Riders can help with checking and maintaining the rights of way in their own area.
If you find a bridleway obstructed:
You have the legal right to leave the Bridleway and make your way past the obstruction as best you can. However, we do not recommend this because if you do any damage, and on wet ground, even hoof-prints could be counted as damage, you could be accused of trespass. Also, and especially if the obstruction should consist of, or be secured by, wire, please – in the interests of us all – do not attack it with wire-cutters!
Your next move
Is to talk politely and reasonably to the farmer – this is where knowing his name can be of particular help. Don’t damn him out of hand, the reason for the obstruction may be entirely justifiable. If the clearing of an overgrown track is involved, you could offer to help, or to organise a working party; this must be done in the name of a recognised user group e.g. our Bridleways Association. Such offers of help will be appreciated and help to establish a good relationship. However, if you make no progress by this means approach…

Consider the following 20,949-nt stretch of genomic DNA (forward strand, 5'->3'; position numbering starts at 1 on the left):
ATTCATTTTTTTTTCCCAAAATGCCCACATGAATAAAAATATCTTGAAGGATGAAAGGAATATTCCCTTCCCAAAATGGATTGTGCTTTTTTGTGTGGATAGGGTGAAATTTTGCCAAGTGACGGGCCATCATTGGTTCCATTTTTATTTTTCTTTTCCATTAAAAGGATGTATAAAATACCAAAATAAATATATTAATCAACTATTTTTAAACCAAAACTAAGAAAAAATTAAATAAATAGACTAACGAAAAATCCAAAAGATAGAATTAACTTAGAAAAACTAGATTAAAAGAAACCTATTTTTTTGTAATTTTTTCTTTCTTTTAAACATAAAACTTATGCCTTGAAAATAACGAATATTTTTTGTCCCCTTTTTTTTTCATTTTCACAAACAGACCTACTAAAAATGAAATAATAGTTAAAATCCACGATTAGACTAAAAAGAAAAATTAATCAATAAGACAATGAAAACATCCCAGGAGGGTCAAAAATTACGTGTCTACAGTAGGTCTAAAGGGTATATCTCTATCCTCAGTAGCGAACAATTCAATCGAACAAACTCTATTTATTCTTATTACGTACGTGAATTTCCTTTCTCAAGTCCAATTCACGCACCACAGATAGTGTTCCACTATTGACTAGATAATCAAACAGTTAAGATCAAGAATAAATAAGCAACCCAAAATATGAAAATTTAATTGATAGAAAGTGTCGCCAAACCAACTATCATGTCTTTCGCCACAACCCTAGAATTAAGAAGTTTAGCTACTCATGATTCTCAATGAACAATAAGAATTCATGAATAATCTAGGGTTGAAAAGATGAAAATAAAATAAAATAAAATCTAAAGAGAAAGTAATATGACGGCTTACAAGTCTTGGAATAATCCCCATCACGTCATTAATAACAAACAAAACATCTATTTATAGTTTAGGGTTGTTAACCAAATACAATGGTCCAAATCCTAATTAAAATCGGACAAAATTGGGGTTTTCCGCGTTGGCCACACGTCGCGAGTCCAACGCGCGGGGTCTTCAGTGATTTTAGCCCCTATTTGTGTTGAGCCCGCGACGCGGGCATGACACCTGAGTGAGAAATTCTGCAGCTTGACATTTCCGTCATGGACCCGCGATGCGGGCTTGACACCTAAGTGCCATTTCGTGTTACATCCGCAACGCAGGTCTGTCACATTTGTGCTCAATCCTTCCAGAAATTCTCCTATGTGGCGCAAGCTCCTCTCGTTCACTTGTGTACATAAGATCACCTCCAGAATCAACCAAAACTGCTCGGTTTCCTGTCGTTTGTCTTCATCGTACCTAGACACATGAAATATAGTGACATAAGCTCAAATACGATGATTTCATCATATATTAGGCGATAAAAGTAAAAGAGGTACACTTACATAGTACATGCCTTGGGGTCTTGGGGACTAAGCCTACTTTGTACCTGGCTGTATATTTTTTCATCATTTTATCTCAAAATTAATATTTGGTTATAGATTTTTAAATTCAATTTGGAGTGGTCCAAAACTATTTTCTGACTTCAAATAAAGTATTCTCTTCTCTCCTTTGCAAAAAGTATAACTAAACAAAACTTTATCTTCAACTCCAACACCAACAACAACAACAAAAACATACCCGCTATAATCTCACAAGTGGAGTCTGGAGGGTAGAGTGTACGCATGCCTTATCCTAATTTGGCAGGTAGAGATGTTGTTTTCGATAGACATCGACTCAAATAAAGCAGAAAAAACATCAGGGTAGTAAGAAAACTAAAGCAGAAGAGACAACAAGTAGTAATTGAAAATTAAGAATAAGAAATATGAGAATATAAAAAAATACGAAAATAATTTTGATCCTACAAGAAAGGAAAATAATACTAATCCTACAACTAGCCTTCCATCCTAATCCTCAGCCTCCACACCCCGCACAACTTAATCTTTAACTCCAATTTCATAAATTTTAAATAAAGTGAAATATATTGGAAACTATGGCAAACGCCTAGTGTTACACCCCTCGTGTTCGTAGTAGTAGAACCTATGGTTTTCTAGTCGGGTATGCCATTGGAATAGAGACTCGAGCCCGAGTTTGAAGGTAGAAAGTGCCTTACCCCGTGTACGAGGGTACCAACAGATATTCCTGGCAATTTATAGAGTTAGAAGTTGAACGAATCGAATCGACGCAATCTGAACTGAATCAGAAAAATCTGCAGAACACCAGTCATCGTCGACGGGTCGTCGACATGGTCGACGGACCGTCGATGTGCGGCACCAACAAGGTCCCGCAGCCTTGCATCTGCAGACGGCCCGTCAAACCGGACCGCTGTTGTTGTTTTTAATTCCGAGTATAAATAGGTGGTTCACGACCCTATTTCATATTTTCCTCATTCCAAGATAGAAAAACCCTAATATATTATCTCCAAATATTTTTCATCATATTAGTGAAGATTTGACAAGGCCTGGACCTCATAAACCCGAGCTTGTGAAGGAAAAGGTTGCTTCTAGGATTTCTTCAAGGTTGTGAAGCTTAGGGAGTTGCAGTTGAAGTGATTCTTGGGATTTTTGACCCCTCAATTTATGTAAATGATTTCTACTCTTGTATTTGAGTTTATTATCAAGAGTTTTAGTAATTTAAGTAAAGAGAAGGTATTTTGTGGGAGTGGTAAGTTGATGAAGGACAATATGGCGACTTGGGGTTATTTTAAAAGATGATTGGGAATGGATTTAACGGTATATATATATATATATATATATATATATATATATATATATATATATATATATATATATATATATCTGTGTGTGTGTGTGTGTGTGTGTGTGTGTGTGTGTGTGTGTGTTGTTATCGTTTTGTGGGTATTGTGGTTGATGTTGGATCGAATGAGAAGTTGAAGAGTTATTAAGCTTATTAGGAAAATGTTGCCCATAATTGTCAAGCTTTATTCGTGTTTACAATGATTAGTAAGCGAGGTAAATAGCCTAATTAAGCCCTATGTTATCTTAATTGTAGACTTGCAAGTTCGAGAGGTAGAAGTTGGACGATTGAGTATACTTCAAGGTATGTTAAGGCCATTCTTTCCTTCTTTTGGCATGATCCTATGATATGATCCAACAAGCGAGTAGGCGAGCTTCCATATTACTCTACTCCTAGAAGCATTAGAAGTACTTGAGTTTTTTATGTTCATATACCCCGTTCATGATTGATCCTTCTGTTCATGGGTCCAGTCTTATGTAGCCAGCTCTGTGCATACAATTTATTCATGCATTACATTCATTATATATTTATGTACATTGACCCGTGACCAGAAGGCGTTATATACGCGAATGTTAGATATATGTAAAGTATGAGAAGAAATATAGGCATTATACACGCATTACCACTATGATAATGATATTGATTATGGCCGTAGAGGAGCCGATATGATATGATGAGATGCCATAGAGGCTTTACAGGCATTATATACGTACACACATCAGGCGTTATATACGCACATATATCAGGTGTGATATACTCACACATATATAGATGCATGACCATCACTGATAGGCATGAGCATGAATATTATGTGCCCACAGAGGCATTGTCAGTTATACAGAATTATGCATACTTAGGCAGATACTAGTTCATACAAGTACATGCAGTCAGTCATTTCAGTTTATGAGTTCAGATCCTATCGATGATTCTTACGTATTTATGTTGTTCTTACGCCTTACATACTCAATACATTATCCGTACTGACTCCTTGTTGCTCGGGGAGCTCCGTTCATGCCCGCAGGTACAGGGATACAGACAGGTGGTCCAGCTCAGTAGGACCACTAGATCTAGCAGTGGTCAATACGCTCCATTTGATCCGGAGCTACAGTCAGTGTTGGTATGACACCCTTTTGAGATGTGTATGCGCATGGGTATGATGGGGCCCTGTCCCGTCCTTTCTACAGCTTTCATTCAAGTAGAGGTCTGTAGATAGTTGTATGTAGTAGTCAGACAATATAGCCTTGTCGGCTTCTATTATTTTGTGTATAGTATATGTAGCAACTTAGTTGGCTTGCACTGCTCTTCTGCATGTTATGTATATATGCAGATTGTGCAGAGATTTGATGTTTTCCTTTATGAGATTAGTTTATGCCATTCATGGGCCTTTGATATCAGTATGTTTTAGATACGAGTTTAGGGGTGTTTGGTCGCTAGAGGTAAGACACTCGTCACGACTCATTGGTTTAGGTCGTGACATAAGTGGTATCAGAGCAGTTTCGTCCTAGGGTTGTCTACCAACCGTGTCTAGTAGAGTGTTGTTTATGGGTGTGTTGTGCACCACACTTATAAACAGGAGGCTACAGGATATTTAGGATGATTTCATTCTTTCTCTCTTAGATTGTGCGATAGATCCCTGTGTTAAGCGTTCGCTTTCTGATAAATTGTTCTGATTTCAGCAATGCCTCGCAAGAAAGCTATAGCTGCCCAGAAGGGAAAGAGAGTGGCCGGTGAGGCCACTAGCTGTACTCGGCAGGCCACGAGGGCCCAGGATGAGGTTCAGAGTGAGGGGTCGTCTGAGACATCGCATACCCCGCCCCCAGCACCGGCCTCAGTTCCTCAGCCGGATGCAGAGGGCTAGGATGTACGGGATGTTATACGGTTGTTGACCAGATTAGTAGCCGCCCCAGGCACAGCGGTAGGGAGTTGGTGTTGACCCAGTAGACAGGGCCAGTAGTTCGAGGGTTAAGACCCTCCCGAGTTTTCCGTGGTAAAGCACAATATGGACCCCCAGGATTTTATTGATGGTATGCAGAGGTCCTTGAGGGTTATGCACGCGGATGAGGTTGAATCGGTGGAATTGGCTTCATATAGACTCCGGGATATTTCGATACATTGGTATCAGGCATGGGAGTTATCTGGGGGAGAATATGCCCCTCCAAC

The Parish Council
Many Parish Councils have joined Parish Paths Partnership who should be able to help you. It is worth getting to know your own Parish Council, in the hope than they can be persuaded to be helpful. Better still – get elected to yours. If you know beforehand that you are unlikely to receive any help from your own or any other Parish Council, bypass this sub-paragraph.
Still at a loss
Use Somerset County Council website to report a problem with a public right of way.
There are links below to local MPs. If you want to find out who your MP is try clicking on www.direct.gov.uk.